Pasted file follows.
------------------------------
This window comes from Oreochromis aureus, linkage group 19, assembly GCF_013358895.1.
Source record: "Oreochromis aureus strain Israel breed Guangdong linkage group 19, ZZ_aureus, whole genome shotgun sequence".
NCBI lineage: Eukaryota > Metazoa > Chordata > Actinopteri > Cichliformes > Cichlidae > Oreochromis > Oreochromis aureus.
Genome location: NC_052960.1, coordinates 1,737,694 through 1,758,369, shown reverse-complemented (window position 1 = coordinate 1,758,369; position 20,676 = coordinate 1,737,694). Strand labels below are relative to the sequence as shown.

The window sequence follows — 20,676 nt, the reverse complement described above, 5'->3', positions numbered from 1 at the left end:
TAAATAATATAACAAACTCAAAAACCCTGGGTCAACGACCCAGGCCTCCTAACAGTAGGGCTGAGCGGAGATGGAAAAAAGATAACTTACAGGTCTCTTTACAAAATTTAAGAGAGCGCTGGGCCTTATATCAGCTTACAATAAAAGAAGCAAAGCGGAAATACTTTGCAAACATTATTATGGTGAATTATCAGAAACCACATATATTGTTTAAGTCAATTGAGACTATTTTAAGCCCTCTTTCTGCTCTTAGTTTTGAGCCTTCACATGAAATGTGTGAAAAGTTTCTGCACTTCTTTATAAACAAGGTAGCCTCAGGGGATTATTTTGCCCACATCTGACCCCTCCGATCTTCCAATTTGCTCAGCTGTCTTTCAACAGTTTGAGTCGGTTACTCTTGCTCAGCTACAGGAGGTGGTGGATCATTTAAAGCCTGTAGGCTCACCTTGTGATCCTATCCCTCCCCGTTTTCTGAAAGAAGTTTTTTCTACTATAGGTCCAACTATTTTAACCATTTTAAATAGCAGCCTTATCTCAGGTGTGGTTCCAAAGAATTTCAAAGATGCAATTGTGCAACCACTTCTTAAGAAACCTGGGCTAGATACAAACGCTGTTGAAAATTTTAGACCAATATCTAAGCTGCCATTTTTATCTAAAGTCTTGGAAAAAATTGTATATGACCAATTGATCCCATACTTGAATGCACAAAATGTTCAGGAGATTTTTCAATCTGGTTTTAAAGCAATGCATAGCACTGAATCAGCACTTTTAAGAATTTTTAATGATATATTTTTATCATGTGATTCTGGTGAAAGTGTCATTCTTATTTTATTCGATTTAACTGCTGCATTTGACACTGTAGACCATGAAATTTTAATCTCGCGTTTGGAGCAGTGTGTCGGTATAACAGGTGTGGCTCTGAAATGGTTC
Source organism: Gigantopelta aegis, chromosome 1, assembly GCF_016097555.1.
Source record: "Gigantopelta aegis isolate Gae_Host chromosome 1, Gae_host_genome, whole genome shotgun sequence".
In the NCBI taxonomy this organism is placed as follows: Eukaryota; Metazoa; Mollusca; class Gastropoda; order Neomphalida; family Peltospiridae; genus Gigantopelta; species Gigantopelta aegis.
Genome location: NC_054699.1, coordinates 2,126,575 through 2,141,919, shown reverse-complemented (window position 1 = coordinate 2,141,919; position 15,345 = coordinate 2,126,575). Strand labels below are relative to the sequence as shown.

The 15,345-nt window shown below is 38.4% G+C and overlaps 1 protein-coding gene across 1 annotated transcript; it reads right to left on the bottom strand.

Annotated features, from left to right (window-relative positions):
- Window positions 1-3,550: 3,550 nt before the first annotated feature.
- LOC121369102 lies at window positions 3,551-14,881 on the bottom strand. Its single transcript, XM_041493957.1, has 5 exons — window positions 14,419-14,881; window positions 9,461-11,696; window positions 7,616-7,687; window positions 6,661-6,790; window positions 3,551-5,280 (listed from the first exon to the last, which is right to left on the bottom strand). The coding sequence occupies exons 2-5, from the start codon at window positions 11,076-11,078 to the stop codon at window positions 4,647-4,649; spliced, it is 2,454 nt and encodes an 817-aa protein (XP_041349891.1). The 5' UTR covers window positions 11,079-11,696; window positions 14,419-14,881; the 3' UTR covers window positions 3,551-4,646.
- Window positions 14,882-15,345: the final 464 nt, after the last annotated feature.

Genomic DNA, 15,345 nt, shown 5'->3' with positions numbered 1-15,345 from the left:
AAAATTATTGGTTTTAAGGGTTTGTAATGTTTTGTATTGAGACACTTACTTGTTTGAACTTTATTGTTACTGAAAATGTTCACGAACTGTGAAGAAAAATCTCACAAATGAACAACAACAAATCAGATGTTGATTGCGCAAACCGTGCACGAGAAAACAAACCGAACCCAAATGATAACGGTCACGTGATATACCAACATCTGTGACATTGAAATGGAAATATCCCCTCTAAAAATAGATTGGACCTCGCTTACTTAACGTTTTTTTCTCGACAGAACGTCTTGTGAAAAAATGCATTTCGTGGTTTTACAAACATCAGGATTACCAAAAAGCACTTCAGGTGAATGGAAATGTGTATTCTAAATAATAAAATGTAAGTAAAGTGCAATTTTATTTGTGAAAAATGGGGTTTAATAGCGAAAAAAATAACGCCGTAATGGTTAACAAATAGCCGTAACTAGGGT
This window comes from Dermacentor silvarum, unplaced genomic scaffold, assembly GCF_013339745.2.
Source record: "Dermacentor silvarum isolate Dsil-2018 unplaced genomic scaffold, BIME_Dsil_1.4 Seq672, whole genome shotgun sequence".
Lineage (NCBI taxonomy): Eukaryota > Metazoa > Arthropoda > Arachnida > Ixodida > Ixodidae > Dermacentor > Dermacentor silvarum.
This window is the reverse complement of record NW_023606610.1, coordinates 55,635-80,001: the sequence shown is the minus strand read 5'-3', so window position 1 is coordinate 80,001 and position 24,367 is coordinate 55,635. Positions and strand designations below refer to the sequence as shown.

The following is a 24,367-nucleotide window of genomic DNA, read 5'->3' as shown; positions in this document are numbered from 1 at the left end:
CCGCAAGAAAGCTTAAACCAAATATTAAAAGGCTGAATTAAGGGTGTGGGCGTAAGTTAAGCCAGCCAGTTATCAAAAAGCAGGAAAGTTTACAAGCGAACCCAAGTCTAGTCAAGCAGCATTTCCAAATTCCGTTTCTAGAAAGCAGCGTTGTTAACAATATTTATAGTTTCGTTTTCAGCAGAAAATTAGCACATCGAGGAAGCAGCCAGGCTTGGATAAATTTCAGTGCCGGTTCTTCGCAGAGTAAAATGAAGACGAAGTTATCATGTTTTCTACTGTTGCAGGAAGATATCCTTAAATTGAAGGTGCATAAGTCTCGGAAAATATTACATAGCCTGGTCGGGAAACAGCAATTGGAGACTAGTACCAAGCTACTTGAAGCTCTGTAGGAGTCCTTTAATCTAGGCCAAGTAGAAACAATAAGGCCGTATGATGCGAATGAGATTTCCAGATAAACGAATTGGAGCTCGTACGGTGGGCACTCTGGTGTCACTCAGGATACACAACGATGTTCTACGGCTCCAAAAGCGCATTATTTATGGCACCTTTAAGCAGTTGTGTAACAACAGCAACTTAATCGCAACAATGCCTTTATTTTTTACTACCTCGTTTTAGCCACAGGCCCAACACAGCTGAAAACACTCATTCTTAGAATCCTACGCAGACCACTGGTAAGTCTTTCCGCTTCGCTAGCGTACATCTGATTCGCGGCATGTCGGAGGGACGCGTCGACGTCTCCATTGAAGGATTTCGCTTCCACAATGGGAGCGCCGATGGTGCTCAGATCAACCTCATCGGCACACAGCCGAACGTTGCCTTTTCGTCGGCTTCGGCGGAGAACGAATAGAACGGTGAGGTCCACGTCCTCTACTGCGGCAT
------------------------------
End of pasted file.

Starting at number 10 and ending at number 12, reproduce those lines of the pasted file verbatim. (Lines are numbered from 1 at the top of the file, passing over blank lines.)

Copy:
Genome location: NC_054699.1, coordinates 2,126,575 through 2,141,919, shown reverse-complemented (window position 1 = coordinate 2,141,919; position 15,345 = coordinate 2,126,575). Strand labels below are relative to the sequence as shown.

The 15,345-nt window shown below is 38.4% G+C and overlaps 1 protein-coding gene across 1 annotated transcript; it reads right to left on the bottom strand.

Annotated features, from left to right (window-relative positions):